4.2.1 Wind energy
When solar radiation enters the earth's atmosphere, because of the curvature of the earth it warms different regions of the atmosphere to differing extents – most at the equator and least at the poles. Since air tends to flow from warmer to cooler regions, this causes what we call winds, and it is these air flows that are harnessed in windmills and wind turbines to produce power.
Wind power, in the form of traditional windmills used for grinding corn or pumping water, has been in use for centuries. But in the second half of the twentieth century, and particularly in the past few decades, the use of modern wind turbines for electricity generation has been growing very rapidly. Installed wind generating capacity has doubled every two and a half years since 1991, and at the end of 2001 the world total was over 23,000 MW. (Windpower Monthly, 2002) Denmark derives more than 15% of its electricity from wind, and in other countries such as Germany, Spain and the United States of America turbines have in recent years been installed at a rate of more than a thousand megawatts per year.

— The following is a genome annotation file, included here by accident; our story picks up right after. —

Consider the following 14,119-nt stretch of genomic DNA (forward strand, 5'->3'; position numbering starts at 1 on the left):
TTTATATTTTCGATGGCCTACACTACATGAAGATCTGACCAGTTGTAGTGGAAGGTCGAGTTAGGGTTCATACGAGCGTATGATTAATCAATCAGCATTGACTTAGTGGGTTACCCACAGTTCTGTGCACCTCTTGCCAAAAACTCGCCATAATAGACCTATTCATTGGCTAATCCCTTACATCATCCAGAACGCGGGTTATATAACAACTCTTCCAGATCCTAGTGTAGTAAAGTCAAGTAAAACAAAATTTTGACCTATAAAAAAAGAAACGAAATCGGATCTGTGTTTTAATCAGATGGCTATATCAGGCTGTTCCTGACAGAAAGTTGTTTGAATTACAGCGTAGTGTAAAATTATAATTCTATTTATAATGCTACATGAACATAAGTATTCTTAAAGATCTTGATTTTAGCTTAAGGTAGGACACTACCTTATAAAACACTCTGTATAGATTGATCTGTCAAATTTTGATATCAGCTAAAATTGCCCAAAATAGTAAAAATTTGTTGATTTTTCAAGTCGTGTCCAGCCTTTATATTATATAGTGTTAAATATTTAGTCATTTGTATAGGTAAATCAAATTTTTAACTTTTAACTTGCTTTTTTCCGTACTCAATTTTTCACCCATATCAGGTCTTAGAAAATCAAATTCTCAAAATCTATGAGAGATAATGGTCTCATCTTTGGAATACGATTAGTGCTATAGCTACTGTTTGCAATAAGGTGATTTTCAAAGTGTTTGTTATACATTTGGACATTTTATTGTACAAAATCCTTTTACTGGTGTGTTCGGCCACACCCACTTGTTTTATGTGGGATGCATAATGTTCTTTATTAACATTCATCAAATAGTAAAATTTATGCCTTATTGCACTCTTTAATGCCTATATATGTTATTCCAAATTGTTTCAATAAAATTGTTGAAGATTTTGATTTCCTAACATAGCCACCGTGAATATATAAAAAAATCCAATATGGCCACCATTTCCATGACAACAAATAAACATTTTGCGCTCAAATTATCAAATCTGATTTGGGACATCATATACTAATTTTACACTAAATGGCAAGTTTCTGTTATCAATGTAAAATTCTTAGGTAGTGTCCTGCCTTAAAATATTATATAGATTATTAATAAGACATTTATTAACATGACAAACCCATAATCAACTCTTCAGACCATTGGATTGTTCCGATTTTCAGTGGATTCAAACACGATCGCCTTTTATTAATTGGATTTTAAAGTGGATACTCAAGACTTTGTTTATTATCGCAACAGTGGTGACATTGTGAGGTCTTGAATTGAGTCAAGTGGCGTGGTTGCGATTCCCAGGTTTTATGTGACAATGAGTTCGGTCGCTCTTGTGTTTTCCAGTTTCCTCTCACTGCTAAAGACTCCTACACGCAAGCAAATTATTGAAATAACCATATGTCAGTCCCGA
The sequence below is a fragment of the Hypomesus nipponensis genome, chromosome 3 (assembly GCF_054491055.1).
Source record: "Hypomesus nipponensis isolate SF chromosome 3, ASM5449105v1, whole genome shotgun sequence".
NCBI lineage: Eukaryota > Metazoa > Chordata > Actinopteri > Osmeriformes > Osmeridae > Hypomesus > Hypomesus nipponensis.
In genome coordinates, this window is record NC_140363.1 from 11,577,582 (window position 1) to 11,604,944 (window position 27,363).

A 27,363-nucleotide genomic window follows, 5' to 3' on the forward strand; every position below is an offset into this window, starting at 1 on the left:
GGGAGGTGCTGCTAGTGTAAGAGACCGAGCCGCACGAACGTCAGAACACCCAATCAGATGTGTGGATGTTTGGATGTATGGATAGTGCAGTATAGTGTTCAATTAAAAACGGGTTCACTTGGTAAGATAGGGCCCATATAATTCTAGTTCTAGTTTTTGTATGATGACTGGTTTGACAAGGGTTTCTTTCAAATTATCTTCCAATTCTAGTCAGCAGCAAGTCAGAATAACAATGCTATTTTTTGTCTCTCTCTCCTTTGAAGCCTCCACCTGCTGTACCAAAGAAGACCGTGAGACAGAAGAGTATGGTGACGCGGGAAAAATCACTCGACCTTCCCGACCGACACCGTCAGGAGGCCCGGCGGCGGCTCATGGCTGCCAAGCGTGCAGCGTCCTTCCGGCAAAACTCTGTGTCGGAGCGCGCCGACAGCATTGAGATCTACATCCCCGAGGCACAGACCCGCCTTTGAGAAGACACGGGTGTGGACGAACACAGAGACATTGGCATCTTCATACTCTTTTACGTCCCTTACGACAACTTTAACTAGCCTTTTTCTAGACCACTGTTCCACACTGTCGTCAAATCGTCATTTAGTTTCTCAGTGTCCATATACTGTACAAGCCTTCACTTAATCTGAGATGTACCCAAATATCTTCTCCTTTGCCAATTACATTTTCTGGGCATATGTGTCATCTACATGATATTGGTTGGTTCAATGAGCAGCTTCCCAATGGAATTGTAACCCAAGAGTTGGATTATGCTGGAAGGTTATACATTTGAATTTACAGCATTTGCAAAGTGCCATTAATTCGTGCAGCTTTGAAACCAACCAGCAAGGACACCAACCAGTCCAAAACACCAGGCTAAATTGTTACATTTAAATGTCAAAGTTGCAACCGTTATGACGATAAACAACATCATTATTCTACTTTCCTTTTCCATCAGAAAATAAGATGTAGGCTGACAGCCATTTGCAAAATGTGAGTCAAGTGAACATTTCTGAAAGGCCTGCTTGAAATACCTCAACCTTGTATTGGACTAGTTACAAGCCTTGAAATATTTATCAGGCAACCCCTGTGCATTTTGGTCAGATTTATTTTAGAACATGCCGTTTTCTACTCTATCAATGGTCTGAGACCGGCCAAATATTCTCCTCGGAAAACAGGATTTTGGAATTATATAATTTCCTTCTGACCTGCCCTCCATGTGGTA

At present, most of these turbines have been installed on land. But several countries have ambitious plans to install thousands of wind turbines offshore. Denmark, for example, has three offshore wind farms and plans many more, as part of its aim of deriving 30 per cent of its electricity from wind by 2020 – though these plans are subject to future political approval.
The UK, too, has ambitious offshore wind power proposals. Britain's first two offshore wind turbines were installed off Blyth harbour in Northumberland in 2000, and sites have been identified for 13 offshore wind farms that could be built in the coming decade. These would have a total installed capacity of 1600 MW.